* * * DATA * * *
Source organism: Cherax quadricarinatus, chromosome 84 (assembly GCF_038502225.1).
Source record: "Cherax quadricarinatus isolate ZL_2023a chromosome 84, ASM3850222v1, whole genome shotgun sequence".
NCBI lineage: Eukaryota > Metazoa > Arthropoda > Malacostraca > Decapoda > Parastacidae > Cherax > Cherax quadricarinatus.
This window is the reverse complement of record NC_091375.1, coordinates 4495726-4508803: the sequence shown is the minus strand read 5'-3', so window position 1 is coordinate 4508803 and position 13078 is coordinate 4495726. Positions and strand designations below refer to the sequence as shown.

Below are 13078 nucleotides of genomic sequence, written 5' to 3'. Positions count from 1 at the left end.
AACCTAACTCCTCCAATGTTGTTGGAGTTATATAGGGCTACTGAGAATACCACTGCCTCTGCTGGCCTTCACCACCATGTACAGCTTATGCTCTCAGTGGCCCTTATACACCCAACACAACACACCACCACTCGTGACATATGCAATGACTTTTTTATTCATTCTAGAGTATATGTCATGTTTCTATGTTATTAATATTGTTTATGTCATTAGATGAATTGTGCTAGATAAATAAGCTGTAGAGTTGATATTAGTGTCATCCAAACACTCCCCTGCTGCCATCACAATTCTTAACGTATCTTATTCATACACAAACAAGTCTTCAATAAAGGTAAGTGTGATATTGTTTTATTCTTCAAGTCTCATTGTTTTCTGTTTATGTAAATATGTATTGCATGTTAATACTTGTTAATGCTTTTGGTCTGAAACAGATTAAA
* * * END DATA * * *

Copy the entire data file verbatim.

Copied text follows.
Source organism: Cherax quadricarinatus, chromosome 84 (assembly GCF_038502225.1).
Source record: "Cherax quadricarinatus isolate ZL_2023a chromosome 84, ASM3850222v1, whole genome shotgun sequence".
NCBI lineage: Eukaryota > Metazoa > Arthropoda > Malacostraca > Decapoda > Parastacidae > Cherax > Cherax quadricarinatus.
This window is the reverse complement of record NC_091375.1, coordinates 4495726-4508803: the sequence shown is the minus strand read 5'-3', so window position 1 is coordinate 4508803 and position 13078 is coordinate 4495726. Positions and strand designations below refer to the sequence as shown.

Below are 13078 nucleotides of genomic sequence, written 5' to 3'. Positions count from 1 at the left end.
AACCTAACTCCTCCAATGTTGTTGGAGTTATATAGGGCTACTGAGAATACCACTGCCTCTGCTGGCCTTCACCACCATGTACAGCTTATGCTCTCAGTGGCCCTTATACACCCAACACAACACACCACCACTCGTGACATATGCAATGACTTTTTTATTCATTCTAGAGTATATGTCATGTTTCTATGTTATTAATATTGTTTATGTCATTAGATGAATTGTGCTAGATAAATAAGCTGTAGAGTTGATATTAGTGTCATCCAAACACTCCCCTGCTGCCATCACAATTCTTAACGTATCTTATTCATACACAAACAAGTCTTCAATAAAGGTAAGTGTGATATTGTTTTATTCTTCAAGTCTCATTGTTTTCTGTTTATGTAAATATGTATTGCATGTTAATACTTGTTAATGCTTTTGGTCTGAAACAGATTAAA